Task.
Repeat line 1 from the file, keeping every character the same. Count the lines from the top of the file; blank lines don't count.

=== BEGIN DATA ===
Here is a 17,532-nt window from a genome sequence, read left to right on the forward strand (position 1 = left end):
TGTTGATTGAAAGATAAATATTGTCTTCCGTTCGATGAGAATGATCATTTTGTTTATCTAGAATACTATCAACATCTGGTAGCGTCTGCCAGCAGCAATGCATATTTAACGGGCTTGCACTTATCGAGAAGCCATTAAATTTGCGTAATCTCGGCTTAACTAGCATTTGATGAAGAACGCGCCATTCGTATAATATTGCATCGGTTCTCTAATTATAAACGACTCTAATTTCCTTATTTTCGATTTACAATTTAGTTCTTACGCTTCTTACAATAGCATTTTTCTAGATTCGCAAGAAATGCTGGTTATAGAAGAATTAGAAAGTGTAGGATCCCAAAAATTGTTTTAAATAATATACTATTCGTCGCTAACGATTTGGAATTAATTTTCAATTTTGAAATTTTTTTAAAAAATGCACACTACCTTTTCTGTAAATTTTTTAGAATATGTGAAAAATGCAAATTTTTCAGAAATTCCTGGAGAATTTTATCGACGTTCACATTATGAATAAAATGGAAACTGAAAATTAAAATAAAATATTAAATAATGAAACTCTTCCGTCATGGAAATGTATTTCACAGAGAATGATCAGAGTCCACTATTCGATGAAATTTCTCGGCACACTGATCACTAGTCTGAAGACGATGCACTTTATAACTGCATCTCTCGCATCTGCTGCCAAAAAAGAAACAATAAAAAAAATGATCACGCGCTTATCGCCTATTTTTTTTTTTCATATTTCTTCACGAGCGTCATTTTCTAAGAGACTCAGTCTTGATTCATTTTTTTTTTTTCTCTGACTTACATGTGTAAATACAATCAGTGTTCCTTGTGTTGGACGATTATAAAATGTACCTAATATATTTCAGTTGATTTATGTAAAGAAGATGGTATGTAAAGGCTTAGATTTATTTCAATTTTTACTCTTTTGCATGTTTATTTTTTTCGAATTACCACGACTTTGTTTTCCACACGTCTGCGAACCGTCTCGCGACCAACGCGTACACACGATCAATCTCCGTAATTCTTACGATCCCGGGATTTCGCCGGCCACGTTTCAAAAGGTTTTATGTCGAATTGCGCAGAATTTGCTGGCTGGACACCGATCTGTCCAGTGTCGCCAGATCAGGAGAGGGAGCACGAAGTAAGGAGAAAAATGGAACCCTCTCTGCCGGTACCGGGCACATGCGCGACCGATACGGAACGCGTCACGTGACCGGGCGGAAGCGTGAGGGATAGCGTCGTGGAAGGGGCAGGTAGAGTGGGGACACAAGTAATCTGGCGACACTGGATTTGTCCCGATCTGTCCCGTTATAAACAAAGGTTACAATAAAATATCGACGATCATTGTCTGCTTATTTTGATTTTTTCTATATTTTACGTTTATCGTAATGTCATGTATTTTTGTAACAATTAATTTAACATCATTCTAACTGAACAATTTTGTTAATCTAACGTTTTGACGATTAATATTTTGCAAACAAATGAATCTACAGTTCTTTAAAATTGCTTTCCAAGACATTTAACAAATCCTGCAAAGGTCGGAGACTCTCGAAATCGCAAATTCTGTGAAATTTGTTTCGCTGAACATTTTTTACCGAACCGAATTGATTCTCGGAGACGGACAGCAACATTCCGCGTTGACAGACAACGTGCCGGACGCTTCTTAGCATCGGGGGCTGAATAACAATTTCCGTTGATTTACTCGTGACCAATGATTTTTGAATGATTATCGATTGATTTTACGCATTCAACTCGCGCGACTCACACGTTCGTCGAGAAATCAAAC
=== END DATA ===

Here is a 17,532-nt window from a genome sequence, read left to right on the forward strand (position 1 = left end):